It was out on a 10-miler that we came up with the idea: what if we ran the marathon in our underwear? To show people that curvy girls could do it – even those classed as clinically “obese” or overweight? And to show, as plainly as possible, that exercise is for everyone, and all bodies look different.

“We could call ourselves the Gutsy Girls!” beamed Jada, rubbing her tummy. Heads Together and the Royal Foundation didn’t seem too upset by our idea – in fact, they seemed positively enthusiastic about it. Team Gutsy Girls was go.

And so, come April 22, Jada and I will take to the streets of London in little more than a pair of knickers and a bra.

When we tell people this, they tend to look at us in wide-eyed amazement. Between us we have a lot of boob and bum; a fair amount of thigh, and a whole lot of front. But we don’t see a problem. People run the Virgin London Marathon dressed in rhino suits or with washing machines strapped to their backs all the time.

In just a bra and knickers, our proposal seemed easy in comparison.

Plus, elite sportswomen run in little more than this: why shouldn’t we slow coaches at the back too?

“Because elite sportswomen have thigh gaps,” my inner critic tells me, “and you don’t. And when you don’t have a thigh gap, you get thigh rub. Or chafing. What are you? Mad?” Yes. Yes I am.

We contacted a few sportswear brands and let them know about our plans: Runderwear, who make sweat-wicking knickers that promise not to chafe, and Elomi, who make seriously strong, high-impact sports bras for bigger busted women.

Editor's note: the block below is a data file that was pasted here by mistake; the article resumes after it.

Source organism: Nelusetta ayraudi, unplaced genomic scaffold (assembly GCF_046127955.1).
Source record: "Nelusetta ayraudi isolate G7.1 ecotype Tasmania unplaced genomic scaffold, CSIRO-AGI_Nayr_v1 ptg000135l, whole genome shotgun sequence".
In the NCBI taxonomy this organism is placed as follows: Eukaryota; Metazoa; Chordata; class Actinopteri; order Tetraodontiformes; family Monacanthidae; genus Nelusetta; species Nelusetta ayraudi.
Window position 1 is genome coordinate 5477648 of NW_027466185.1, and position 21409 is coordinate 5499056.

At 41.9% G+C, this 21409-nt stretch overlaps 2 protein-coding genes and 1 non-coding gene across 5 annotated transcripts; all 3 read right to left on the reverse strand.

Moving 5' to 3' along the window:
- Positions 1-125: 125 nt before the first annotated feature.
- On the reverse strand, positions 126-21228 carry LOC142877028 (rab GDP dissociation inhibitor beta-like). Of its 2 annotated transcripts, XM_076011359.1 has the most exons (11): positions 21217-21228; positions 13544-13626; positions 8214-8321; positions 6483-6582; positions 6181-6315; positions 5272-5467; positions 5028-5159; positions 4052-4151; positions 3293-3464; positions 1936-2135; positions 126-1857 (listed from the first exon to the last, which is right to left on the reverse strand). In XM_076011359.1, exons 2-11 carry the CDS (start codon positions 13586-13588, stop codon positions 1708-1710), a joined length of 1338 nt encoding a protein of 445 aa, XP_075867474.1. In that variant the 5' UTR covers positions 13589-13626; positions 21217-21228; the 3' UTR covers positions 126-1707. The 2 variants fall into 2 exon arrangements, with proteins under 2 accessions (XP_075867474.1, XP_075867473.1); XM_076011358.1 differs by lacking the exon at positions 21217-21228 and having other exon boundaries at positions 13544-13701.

Then we bought a lot of Vaseline, and flew out to Ibiza to The Body Camp (the bootcamp that I first went to back at the beginning of my marathon journey), where the team there devised a 15-mile route for us to practise in our knickers and bra. We figured we needed a test run, and that it was probably safer to do it on the Balearic Isle where anything goes (and the weather is better), than back in freezing Britain, where we would probably be arrested.

We slathered on a whole lot of petroleum jelly, took a deep breath and walked outside, where our Bodycamp friends were ready to cheer us on our way. We hugged, and realised that hugging while covered in Vaseline is not a great idea. And then we went on our way.

It’s different, running in just your underwear. I didn’t realise quite how much leggings suck you in. But the sensation of my flab jigging jollily up and down actually became quite therapeutic: I was really working out my body. We ran past restaurants and along beaches. Nobody batted an eyelid. We even went through a building site, where the workmen seemed completely unbothered by our outfits.

Only one passing car beeped its horn at us – and that was to highlight the need for us to get the hell out of the road.

We applied more Vaseline every half-hour, as we took our isotonic gels and glugs of water.

Four hours later, we arrived back at the Bodycamp feeling completely free – of chafing, of sunburn (we were also covered in factor 50) and of inhibitions.

Obviously, running in central London in April will be a bit different. But if it helps even one woman feel more positive about herself, and encourages just one person to get out and go for a run, then it will be worth it.

We will see you on the start line in just under a month – wobbly bits and all.

To sponsor Bryony and Jada, go to – The Daily Telegraph